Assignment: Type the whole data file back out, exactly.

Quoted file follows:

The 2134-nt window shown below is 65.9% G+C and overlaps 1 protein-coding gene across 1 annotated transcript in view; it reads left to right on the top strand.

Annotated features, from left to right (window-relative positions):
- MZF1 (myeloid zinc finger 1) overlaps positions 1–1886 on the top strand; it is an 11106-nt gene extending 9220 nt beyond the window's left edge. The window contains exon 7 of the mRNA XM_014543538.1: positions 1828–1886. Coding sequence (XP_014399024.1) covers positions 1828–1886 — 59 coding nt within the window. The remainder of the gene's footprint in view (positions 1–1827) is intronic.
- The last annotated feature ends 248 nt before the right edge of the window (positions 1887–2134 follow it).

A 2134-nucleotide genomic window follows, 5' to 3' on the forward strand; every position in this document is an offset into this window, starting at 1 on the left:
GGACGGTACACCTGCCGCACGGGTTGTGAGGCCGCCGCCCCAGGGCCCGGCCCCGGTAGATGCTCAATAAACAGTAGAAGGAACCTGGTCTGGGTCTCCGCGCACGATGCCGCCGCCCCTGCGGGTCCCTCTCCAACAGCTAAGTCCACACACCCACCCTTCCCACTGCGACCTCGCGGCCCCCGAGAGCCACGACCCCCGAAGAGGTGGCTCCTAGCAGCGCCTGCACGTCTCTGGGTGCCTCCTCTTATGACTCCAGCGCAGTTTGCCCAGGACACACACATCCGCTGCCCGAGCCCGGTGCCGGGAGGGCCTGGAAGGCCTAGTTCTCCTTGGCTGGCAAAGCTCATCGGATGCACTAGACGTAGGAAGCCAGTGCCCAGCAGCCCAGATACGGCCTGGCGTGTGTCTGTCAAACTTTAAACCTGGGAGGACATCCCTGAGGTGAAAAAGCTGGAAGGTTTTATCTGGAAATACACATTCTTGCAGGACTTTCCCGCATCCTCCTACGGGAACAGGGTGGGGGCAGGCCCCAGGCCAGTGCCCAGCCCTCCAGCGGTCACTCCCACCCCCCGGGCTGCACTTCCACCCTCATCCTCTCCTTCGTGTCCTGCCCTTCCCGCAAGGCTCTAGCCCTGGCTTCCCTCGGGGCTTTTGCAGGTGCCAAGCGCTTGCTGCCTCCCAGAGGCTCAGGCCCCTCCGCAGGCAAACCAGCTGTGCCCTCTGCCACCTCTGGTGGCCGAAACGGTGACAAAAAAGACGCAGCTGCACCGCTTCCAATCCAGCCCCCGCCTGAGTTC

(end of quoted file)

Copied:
The 2134-nt window shown below is 65.9% G+C and overlaps 1 protein-coding gene across 1 annotated transcript in view; it reads left to right on the top strand.

Annotated features, from left to right (window-relative positions):
- MZF1 (myeloid zinc finger 1) overlaps positions 1–1886 on the top strand; it is an 11106-nt gene extending 9220 nt beyond the window's left edge. The window contains exon 7 of the mRNA XM_014543538.1: positions 1828–1886. Coding sequence (XP_014399024.1) covers positions 1828–1886 — 59 coding nt within the window. The remainder of the gene's footprint in view (positions 1–1827) is intronic.
- The last annotated feature ends 248 nt before the right edge of the window (positions 1887–2134 follow it).

A 2134-nucleotide genomic window follows, 5' to 3' on the forward strand; every position in this document is an offset into this window, starting at 1 on the left:
GGACGGTACACCTGCCGCACGGGTTGTGAGGCCGCCGCCCCAGGGCCCGGCCCCGGTAGATGCTCAATAAACAGTAGAAGGAACCTGGTCTGGGTCTCCGCGCACGATGCCGCCGCCCCTGCGGGTCCCTCTCCAACAGCTAAGTCCACACACCCACCCTTCCCACTGCGACCTCGCGGCCCCCGAGAGCCACGACCCCCGAAGAGGTGGCTCCTAGCAGCGCCTGCACGTCTCTGGGTGCCTCCTCTTATGACTCCAGCGCAGTTTGCCCAGGACACACACATCCGCTGCCCGAGCCCGGTGCCGGGAGGGCCTGGAAGGCCTAGTTCTCCTTGGCTGGCAAAGCTCATCGGATGCACTAGACGTAGGAAGCCAGTGCCCAGCAGCCCAGATACGGCCTGGCGTGTGTCTGTCAAACTTTAAACCTGGGAGGACATCCCTGAGGTGAAAAAGCTGGAAGGTTTTATCTGGAAATACACATTCTTGCAGGACTTTCCCGCATCCTCCTACGGGAACAGGGTGGGGGCAGGCCCCAGGCCAGTGCCCAGCCCTCCAGCGGTCACTCCCACCCCCCGGGCTGCACTTCCACCCTCATCCTCTCCTTCGTGTCCTGCCCTTCCCGCAAGGCTCTAGCCCTGGCTTCCCTCGGGGCTTTTGCAGGTGCCAAGCGCTTGCTGCCTCCCAGAGGCTCAGGCCCCTCCGCAGGCAAACCAGCTGTGCCCTCTGCCACCTCTGGTGGCCGAAACGGTGACAAAAAAGACGCAGCTGCACCGCTTCCAATCCAGCCCCCGCCTGAGTTC